It’s normal for expectant parents to focus keenly on their baby’s due date, though it’s estimated only around 5% of women give birth on the date they are due. When that day comes and goes, or a pregnant mother feels she cannot go another day being pregnant, she can be forgiven for wondering what she can do to safely bring on her labour at home.
Birth trauma does not mean the same thing to every woman. Like many other life events, the impact of trauma is unique to every individual. Some women experience birth trauma as a result of their physical experience, others from the psychological effects of giving birth - each is equally important.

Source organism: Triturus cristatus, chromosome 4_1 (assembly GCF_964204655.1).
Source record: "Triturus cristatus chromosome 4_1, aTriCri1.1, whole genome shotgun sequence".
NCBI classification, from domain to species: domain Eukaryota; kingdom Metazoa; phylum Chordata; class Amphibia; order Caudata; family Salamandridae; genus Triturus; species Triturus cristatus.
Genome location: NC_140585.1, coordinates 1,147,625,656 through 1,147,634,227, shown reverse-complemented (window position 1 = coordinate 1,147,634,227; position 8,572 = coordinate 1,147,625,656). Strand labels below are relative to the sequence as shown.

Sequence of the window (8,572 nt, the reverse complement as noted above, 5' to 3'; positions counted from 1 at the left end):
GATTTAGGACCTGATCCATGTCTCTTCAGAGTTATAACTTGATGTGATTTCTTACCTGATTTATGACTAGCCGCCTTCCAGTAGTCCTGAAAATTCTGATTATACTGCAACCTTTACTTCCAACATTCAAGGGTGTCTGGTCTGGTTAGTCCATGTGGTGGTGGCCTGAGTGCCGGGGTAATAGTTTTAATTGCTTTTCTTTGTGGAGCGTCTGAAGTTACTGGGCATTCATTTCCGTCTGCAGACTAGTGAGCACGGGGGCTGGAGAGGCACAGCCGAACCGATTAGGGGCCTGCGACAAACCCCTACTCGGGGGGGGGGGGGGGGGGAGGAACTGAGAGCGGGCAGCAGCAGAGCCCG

When a mum finds out she’s pregnant with twins, her first thought may be ‘will I have enough milk for two babies?’ and the answer is a resounding ‘yes!’. Supply is all about demand, the amount a woman’s baby—or babies—takes is how much her body will make. Some twin mummies have breastfed one baby before, but worry about feeding two — latching just one was hard, is it possible to attach both in tandem-mode? What about having time for their own sleep in between the constant suckling required from newborns to bring in and maintain the milk?
Expecting twins or more can be a very different experience than a ‘normal’ pregnancy when carrying one baby. Apart from the obvious, like increased size and movements, there’s also more stress on the mother’s body and greater likelihood of her developing pregnancy complications.